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Scientists simulate a ‘baby’ wormhole without destroying space and time | place

It’s a science fiction mainstay, it’s tiny and doesn’t exist in physical space, but researchers say they’ve created what is theoretically a wormhole.

Researchers have announced they have simulated two tiny black holes in a quantum computer and transmitted a message between them through a tunnel in spacetime.

They said a traversable wormhole appeared to have formed based on the teleported quantum information, but that no physical rupture of space and time was created in the experiment, according to the study published Wednesday in the journal Nature.

A wormhole – a breach in space and time – is thought to be a bridge between two distant regions in the universe. Scientists refer to them as Einstein-Rosen bridges after the two physicists who described them: Albert Einstein and Nathan Rosen.

“It looks like a duck, it walks like a duck, it quacks like a duck. So that’s what we can say at this point – that we have what looks like a wormhole in terms of the properties we’re looking at,” said physicist and study co-author Joseph Lykken of Fermilab, America’s particle physics and accelerator laboratory .

Caltech physicist Maria Spiropulu, a co-author of the research, described it as having a “baby wormhole” and now hopes to create “step-by-step wormholes for adults and toddlers.” The wormhole dynamics were observed on a quantum device at Google called the Sycamore quantum processor.

Experts not involved in the experiment warned that it was important to point out that no physical wormhole had actually been created, but pointed to the possibilities in the future.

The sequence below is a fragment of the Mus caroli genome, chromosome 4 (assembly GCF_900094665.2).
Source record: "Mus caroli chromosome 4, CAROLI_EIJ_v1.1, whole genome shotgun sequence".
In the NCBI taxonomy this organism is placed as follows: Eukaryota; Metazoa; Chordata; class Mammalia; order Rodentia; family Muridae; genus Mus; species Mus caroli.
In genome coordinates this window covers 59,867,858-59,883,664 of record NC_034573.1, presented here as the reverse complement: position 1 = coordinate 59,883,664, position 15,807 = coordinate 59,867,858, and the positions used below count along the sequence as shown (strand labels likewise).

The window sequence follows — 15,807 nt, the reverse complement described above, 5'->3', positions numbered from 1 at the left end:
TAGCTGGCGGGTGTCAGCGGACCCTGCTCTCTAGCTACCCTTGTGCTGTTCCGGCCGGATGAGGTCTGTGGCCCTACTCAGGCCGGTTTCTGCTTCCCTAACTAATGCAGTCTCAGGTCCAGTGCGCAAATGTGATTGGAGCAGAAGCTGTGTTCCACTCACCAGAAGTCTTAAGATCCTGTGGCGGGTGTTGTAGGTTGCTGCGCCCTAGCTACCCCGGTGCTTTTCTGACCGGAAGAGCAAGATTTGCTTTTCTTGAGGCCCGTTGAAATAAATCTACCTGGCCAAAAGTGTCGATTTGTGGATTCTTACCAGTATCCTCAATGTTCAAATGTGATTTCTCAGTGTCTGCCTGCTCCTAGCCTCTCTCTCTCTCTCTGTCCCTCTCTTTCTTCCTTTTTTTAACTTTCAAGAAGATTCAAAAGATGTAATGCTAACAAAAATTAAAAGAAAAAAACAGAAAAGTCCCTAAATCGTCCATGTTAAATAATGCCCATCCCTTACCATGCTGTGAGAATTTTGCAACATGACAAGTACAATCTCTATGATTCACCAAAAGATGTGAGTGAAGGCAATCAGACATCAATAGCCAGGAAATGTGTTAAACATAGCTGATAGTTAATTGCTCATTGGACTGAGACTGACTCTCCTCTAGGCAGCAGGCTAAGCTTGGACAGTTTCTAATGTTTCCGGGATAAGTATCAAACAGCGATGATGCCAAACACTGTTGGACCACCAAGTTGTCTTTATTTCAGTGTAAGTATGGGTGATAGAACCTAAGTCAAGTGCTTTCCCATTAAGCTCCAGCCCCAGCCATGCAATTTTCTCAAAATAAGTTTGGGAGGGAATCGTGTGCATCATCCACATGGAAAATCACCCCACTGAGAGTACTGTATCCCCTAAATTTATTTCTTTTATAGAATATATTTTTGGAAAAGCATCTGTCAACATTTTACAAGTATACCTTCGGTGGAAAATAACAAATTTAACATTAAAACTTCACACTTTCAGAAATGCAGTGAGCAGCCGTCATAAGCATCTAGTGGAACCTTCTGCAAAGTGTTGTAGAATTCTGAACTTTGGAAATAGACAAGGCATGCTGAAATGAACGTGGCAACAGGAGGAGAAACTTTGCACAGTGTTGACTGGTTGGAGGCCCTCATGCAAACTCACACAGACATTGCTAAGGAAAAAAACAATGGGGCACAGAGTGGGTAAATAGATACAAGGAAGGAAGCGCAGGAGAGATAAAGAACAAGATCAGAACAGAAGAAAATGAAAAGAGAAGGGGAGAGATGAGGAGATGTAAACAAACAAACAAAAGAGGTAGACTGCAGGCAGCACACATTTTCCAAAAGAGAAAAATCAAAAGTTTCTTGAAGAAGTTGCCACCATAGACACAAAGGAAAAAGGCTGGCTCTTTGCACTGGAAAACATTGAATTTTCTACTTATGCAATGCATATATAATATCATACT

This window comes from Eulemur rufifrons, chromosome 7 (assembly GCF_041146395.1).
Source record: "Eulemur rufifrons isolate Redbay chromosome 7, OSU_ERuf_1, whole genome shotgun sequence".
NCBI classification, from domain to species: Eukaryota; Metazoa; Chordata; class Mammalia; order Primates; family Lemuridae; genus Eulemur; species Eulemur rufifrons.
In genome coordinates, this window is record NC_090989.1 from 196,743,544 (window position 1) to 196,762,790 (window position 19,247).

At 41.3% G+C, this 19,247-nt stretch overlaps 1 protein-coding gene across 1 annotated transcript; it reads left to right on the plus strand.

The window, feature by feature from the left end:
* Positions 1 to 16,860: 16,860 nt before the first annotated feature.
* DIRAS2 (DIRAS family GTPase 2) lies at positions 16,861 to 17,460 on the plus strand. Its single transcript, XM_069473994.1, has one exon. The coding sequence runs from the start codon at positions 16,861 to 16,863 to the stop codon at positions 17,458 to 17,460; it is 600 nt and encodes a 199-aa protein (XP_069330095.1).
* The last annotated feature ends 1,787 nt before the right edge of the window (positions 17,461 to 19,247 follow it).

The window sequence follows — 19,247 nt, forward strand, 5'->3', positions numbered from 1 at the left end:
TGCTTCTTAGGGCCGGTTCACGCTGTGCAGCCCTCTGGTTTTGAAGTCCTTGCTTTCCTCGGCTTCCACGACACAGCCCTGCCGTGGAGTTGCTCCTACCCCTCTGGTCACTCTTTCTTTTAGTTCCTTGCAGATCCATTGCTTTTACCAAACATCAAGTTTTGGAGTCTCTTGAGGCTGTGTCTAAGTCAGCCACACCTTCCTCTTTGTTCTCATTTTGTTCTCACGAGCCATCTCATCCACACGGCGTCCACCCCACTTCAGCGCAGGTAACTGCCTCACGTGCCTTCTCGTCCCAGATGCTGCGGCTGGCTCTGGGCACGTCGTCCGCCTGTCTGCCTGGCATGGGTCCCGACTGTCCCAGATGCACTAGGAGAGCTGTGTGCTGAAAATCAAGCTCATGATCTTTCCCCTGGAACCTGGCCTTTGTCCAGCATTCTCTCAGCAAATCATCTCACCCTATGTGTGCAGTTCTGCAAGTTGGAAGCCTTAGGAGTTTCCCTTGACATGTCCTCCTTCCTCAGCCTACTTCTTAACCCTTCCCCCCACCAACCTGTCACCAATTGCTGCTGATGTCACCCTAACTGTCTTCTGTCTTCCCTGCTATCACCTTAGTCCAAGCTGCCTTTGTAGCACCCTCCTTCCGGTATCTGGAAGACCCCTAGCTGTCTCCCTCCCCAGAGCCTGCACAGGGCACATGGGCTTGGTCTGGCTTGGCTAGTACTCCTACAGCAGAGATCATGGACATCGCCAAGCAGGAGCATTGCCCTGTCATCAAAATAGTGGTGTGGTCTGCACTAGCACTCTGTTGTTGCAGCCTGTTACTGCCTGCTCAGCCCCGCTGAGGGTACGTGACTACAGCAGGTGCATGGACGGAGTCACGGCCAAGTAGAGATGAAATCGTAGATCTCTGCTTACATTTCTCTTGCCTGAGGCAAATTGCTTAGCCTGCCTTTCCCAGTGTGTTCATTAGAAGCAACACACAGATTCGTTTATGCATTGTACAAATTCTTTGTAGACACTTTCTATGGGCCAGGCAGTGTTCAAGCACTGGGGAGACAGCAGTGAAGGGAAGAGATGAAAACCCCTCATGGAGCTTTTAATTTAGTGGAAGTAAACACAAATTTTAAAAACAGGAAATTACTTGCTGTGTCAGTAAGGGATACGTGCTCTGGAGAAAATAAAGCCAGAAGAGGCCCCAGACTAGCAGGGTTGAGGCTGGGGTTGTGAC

Daniel Harlow, physicist at MIT, said the New York Times The experiment was based on modeling so simple it could just as easily be studied with pencil and paper.

“I would say that doesn’t teach us anything about quantum gravity that we didn’t already know,” Harlow wrote. “On the other hand, I find it exciting as a technical achievement, because if we can’t even do that (and we haven’t been able to do that before), then simulating more interesting quantum gravity theories would certainly be off the table.”

The study authors themselves made it clear that scientists are still a long way from being able to send people or other living beings through such a portal.

“Experimentally, for me, I’ll tell you it’s very, very far away. People come up to me and ask me, ‘Can you put your dog in the wormhole?’ So no,” Spiropulu told reporters during a video briefing. “… That’s a giant leap.”

Lykken added: “There is a difference between something that is possible in principle and something that is possible in reality.

“So don’t hold your breath when you send your dog through the wormhole. But you have to start somewhere. And I just think it’s exciting that we’re even getting our hands on this.

Such wormholes are consistent with Einstein’s general theory of relativity, which focuses on gravity, one of the fundamental forces in the universe. The term “wormhole” was coined by physicist John Wheeler in the 1950s.

“These ideas have been around for a long time and they are very strong ideas,” Lykken said. “But at the end of the day, we’re in experimental science and we’ve been struggling for a very long time now to find a way to study these ideas in the lab. And that’s what’s really exciting about it. It’s not just “Well, wormholes are cool”. This is a way to actually look at these very fundamental problems of our universe in a laboratory setting.”

With Reuters

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